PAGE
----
Like many Chinese companies, consumer electronics and home appliances manufacturer Haier Group has been on an international M&A spree.
Perhaps the most striking deal was its acquisition of General Electric’s home appliance unit, GE Appliances, last year. In what was dubbed a “symbolic” purchase, the company from China's beer-production capital, Qingdao, agreed to pay $5.4 billion when it announced the deal in January 2016. The closing price ended up at $5.58 billion in June because of “increased working capital in the business”, according to GE.
The deal brought together the second-biggest players in home appliances in the world's first and second-biggest economies and was considered a major coup for Haier, especially given that its rival Midea Group, the country's biggest home appliance chain, was also reportedly interested.
But one key challenge it faced - which may also prove highly relevant for other Chinese corporates looking to buy prize assets abroad - was finding the dollar liquidity needed to complete the transaction, against a tight timescale. It's one of many lessons China's acquisitive corporations will need to learn as they become big buyers of international asset.
In the spotlight was Haier Finance Co., the in-house bank that manages treasury activities for the group. It was left with less than 180 days to source the dollar liquidity needed for the transaction.
And that was one of the key missions for Zhang Bing, head of trading at Haier Finance, when he joined the firm in late April.
“I needed to help the company purchase dollars to close the deal,” Zhang told FinanceAsia's sister title Corporate Treasurer. Zhang previously ran a hedge fund in Hong Kong for five years and before that, worked on the prop trading desk at Citi.
China Development Bank provided a $3.3 billion loan, according to Haier's public filing in June – accounting for around 60% of the deal value. But for the rest, “we had to buy from the marketplace”, Zhang said.
Lucky for Haier, the State Administration of Foreign Exchange, China’s FX market watchdog, gave it the go-ahead to purchase most dollars offshore, where liquidity conditions are better than onshore. In the end, Haier bought around 20% of the dollars needed onshore and 80% offshore.
But the challenge was not only about sourcing the liquidity with a tight deadline; there was also the problem of, as Zhang puts it, “getting things done at the right cost”.
In order to minimise the average purchase price for dollars, Zhang’s team engaged in different structures involving contracts such as options, forwards and first-generation exotics.
But for this particular dollar-sourcing mission, “apparently every bank knew our direction,” said Zhang, adding: “Even though you asked for two-way markets, banks tended to quote the higher end of the buy [dollar] direction.”
Onshore, Haier Finance is a direct participant in the CFETS trading platform, China’s official interbank trading market ,where members can find top-tier spreads up to 50% better than those banks provide to clients. Zhang could therefore enter positions in a simple “click and trade” fashion. In the offshore markets, however, Haier had to negotiate hard with dealers.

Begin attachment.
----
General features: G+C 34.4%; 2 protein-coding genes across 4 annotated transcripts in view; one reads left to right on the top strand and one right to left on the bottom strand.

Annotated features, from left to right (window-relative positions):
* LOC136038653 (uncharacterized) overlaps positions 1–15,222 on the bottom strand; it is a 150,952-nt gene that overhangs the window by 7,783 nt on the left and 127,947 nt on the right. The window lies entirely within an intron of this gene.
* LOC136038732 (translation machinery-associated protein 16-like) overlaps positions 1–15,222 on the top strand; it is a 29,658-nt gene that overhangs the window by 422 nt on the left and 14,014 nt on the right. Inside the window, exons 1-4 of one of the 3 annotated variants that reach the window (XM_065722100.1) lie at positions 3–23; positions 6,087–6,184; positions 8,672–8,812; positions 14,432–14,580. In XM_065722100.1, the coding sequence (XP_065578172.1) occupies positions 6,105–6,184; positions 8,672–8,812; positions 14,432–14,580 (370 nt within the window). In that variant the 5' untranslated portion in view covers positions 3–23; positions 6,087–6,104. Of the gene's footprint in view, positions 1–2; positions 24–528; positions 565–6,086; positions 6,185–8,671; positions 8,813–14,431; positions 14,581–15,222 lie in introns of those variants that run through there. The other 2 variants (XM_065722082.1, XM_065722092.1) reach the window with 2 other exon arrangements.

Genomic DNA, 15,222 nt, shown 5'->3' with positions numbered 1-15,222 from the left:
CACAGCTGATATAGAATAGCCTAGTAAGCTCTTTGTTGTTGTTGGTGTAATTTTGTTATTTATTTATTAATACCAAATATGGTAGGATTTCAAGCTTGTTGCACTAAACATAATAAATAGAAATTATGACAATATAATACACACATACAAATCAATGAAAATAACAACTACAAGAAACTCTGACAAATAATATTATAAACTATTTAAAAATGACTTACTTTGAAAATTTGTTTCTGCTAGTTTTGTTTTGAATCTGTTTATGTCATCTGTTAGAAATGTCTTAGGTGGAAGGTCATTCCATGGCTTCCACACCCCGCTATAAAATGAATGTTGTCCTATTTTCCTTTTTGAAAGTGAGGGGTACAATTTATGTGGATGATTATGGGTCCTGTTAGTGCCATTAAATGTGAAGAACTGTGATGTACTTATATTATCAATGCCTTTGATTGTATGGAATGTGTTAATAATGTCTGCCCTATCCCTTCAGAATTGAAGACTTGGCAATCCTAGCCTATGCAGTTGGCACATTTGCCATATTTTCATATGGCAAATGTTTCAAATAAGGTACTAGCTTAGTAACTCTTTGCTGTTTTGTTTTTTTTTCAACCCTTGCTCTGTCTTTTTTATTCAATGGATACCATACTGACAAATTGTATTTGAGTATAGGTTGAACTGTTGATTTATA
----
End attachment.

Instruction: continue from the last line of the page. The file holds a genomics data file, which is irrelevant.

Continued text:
Given the large total needed, Zhang had to dilute the search for liquidity across many trading days. On an intraday basis, “we further divided our daily volume into small pieces,” Zhang said, adding that the team had to negotiate hard with the dealer on almost every transaction, as “even one pip could have made a difference".
“It’s actually a lot of fun…but over time it’s getting tedious, you spend too much time on the phone, and it’s not something you can do on 250 business days every year,” Zhang recalled.
To improve efficiency in dealing with FX transactions, Haier Finance adopted FXGO, an electronic FX trading platform by Bloomberg, towards the end of last year.
“The good thing about FXGO is that it consolidates all the liquidity available so we don't need to log on to, say, 10 different systems every day,” Zhang said.
The tool allows users to access real-time executable pricings from multiple liquidity providers, and click and trade various FX instruments at the best price quoted. The post-trade reporting generated on FXGO also gives users fewer compliance and reporting hassles.
One problem common to many electronic trading platforms is that when the notional value of a trade exceeds a certain number, streaming prices start to get very bad.
“I guess people are still not 100% comfortable with machines. When it comes to a big transaction, banks still prefer to have human beings to process the order,” Zhang said.
Although the pitfall is not unique to FXGO, Zhang said: “Ideally, we'd like to have streaming prices with decent notional sizes, so that we can just click and trade.”
Currently, Zhang’s team still do large ticket transaction verbally, while using FXGO mainly for trades with a notional size below $10 million, be it a forward or spot contract.
A few things are now set on Zhang’s agenda.
One is to get more dealers on board with FXGO. According to Zhang, Haier Finance now has credit lines from more than 10 dealers. “I believe I sent a request to all of them to put them on FXGO, but only very few answered and acted,” Zhang said.
He linked their reluctance to the fact almost every bank – unlike small and medium sized dealers and brokers – has its own “single-bank trading platform”. And banks would in theory prefer a corporate client to go through their platform rather than a third-party system.
And even among bank dealers that are on the FXGO, Zhang noticed they tend to provide wider bid-offer spreads on FXGO than they quote on their own trading platforms, essentially charging more to counterparties that trade with them on FXGO.
“Ideally, we want to see them provide the same spread,” Zhang said.